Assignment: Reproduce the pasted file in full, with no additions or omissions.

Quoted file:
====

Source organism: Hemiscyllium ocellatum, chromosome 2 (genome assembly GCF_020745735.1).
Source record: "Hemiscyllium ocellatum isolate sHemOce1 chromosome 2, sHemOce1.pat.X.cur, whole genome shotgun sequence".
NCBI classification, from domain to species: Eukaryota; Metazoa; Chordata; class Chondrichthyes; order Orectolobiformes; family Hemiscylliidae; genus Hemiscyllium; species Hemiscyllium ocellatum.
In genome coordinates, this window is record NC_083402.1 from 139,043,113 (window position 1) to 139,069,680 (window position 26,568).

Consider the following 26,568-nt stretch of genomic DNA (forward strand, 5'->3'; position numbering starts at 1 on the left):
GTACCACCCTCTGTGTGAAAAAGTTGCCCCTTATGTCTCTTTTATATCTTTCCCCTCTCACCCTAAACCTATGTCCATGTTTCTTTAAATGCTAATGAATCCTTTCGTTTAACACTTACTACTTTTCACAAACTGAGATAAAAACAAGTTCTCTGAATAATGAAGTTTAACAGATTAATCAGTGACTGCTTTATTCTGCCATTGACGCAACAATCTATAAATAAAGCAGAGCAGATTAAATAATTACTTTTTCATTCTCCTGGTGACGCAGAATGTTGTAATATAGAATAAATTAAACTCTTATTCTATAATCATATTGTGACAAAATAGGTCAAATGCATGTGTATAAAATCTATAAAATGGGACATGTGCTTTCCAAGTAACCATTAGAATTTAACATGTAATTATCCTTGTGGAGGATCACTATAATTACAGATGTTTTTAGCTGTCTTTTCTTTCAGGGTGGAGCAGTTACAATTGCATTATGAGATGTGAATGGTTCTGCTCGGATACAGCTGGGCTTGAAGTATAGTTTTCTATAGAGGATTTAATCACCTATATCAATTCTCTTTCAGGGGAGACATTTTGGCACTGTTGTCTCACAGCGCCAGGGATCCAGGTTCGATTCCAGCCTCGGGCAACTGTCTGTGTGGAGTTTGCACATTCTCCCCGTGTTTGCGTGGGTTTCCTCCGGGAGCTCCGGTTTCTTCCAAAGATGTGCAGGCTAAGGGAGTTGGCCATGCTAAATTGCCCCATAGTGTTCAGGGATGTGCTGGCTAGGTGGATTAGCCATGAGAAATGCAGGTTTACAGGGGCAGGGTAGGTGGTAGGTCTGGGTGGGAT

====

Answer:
Source organism: Hemiscyllium ocellatum, chromosome 2 (genome assembly GCF_020745735.1).
Source record: "Hemiscyllium ocellatum isolate sHemOce1 chromosome 2, sHemOce1.pat.X.cur, whole genome shotgun sequence".
NCBI classification, from domain to species: Eukaryota; Metazoa; Chordata; class Chondrichthyes; order Orectolobiformes; family Hemiscylliidae; genus Hemiscyllium; species Hemiscyllium ocellatum.
In genome coordinates, this window is record NC_083402.1 from 139,043,113 (window position 1) to 139,069,680 (window position 26,568).

Consider the following 26,568-nt stretch of genomic DNA (forward strand, 5'->3'; position numbering starts at 1 on the left):
GTACCACCCTCTGTGTGAAAAAGTTGCCCCTTATGTCTCTTTTATATCTTTCCCCTCTCACCCTAAACCTATGTCCATGTTTCTTTAAATGCTAATGAATCCTTTCGTTTAACACTTACTACTTTTCACAAACTGAGATAAAAACAAGTTCTCTGAATAATGAAGTTTAACAGATTAATCAGTGACTGCTTTATTCTGCCATTGACGCAACAATCTATAAATAAAGCAGAGCAGATTAAATAATTACTTTTTCATTCTCCTGGTGACGCAGAATGTTGTAATATAGAATAAATTAAACTCTTATTCTATAATCATATTGTGACAAAATAGGTCAAATGCATGTGTATAAAATCTATAAAATGGGACATGTGCTTTCCAAGTAACCATTAGAATTTAACATGTAATTATCCTTGTGGAGGATCACTATAATTACAGATGTTTTTAGCTGTCTTTTCTTTCAGGGTGGAGCAGTTACAATTGCATTATGAGATGTGAATGGTTCTGCTCGGATACAGCTGGGCTTGAAGTATAGTTTTCTATAGAGGATTTAATCACCTATATCAATTCTCTTTCAGGGGAGACATTTTGGCACTGTTGTCTCACAGCGCCAGGGATCCAGGTTCGATTCCAGCCTCGGGCAACTGTCTGTGTGGAGTTTGCACATTCTCCCCGTGTTTGCGTGGGTTTCCTCCGGGAGCTCCGGTTTCTTCCAAAGATGTGCAGGCTAAGGGAGTTGGCCATGCTAAATTGCCCCATAGTGTTCAGGGATGTGCTGGCTAGGTGGATTAGCCATGAGAAATGCAGGTTTACAGGGGCAGGGTAGGTGGTAGGTCTGGGTGGGAT